CES 2020 had plenty of display interest, and this is the first of at least two ’round-ups’ that I plan to do to cover the, more or less random, things that I noticed at the event.
The Box is in an intriguing application for E Ink displays. The box is a ‘smart’ packaging box that includes a display, a GPS locator and wireless system. The E Ink display shows the shipping information. “Why would you spend money on such a box?”, I asked. The company told us that the point is that you don’t buy the box, you just use it to ship your goods, which are very well protected. You simply pay the shipment charge. The company makes its money by getting a share of the shipping cost over the life of the box. The more it’s used, the more they make back towards the cost. Because it is smart, the company can track where the box is and can give incentives to get the box back if someone is not using it.
VESA was at the show, as usual, with an update on the development of DisplayPort. The group was able to demonstrate a 16K display, made up of four 8K displays. At the moment, this is running as four DisplayPort 1.4 channels, but later this year, the plan is to be able to run this kind of display system with a single DisplayPort 2 connection. One of the topics of conversation was the adoption of DisplayPort by USB 4, which can run the display interface in a tunneling mode, or can support the USB Alt mode. We liked the following graphic that the organisation was showing that highlighted what is possible with different DisplayPort versions.
We have covered Plessey Semiconductors quite a lot. (A Visit to Plessey Semiconductor) At CES, the company was demonstrating its GAN on Silicon microdisplays. The company is working with Compound Photonics on a 1080p near to eye microLED device, but I didn’t manage to catch up with them. The 0.26″ display has 3 micron Pitch pixels and the display is made all in GAN. Blue and Green can now be made on the same wafer. The firm told us that it would have a 2K x 2K display by SID Display Week.
The company also said that it can use its technology to make simpler, but very bright 80 segment displays that can have very high levels of brightness and has now created Developers Kits to allow the evaluation of the technology. The kits (pictured) allow for custom designs to be considered as the NRE cost is much lower than for other custom displays, with final displays costing ‘a few dollars each’. The development kits cost around $1,000.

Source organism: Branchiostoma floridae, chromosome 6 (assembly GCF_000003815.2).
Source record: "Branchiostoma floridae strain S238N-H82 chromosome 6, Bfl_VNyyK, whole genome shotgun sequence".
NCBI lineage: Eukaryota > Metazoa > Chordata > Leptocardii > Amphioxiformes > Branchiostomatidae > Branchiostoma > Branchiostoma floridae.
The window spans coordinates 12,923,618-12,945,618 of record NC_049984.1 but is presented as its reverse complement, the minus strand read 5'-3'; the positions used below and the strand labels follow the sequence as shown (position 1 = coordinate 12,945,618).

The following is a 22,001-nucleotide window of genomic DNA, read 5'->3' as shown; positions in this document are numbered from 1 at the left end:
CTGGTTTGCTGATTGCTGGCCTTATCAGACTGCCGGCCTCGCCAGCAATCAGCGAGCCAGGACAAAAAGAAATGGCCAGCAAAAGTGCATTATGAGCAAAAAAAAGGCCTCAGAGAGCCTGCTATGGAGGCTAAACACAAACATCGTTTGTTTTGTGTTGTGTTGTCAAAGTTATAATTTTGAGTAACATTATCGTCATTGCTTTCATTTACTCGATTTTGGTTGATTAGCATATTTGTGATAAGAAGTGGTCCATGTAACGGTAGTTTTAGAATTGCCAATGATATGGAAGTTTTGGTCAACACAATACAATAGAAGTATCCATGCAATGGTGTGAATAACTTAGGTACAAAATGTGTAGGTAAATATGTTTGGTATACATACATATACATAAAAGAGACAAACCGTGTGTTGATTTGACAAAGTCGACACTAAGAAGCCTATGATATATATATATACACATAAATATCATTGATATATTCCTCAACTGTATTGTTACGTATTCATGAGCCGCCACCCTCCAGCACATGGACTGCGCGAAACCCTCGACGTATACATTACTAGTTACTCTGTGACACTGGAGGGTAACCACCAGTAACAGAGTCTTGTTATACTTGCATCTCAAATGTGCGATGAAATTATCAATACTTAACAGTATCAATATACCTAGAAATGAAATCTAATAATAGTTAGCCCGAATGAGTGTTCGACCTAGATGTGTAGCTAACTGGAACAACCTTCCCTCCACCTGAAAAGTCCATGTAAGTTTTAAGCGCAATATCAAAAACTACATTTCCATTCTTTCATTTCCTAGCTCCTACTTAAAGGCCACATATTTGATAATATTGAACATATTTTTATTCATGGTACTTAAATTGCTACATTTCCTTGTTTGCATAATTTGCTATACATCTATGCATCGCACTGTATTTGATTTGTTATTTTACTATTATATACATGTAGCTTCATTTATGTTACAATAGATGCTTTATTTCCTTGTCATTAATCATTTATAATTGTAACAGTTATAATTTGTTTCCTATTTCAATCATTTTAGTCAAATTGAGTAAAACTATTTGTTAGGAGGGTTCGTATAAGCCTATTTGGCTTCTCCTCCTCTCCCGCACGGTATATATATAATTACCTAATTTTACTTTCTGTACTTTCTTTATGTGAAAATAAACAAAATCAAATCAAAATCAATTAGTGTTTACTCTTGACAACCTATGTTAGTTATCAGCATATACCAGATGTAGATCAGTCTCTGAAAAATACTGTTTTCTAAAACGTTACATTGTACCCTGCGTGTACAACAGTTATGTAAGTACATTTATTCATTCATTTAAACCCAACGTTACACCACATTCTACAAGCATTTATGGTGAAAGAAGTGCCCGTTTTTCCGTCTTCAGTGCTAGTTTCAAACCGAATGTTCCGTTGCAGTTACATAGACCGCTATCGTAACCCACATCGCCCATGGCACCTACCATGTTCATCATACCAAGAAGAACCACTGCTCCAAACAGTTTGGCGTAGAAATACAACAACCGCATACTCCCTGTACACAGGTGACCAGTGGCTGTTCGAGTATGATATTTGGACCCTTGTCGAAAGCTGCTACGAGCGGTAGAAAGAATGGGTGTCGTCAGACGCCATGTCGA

DisplayLink was showing a range of solutions based on its compression technology. It had a useful quad-display dock from Targus that uses its technology, allowing a mixture of HDMI and DisplayPort (any four from eight outputs). It also showed how it can drive big displays over its interfaces making it useful for digital signage.
DisplayLink has a new chip that can support its protocol directly over ethernet. That means very flexible longer range display connections using standard ethernet protocols and a control box can be used to split the display signal from the ethernet data. Separately, a USB connector to the box can be used to provide input data, for example, touch data to be sent back to the PC. With PoE as well, this can mean a touch panel can be easily mounted to control a remote PC (the firm was using a NUC and Logitech Tap in its demo) using just UTP cable.
Android is also being supported with the desktop running in a landscape format on a display and the system can also support multiple monitors. (By the way, someone has spotted that LG has now developed a desktop mode in Android) In the longer term, the protocol can be used to migrate to wireless connections and to better support RDP and ‘desktop as a service’ applications.
Seoul Semiconductor was talking about, but not demonstrating, what it is calling its ‘Micro Clean Display’ which is based on a 0.24mm pitch LED configuration – small enough to allow the manufacture of UltraHD displays that are just 42″ diagonal – a long way below what others are talking about. The company is developing the chips, the packaging and the module development, having invented its own mass transfer technology. The microLEDs do not have no wire bonding. It has its own ‘like a flip chip’ technology called Wicop. (https://tinyurl.com/tuok8zd).
In discussions, the firm said that miniLED (using blue/white LEDs) is a challenge at the moment, with as much as 40% of modules needing rework. On the other hand, the company claims a yield of 98% for its mass transfer technology and told us that it is binning the LEDs before transfer to optimise display quality.
I’ll be back next week with some more items. (BR)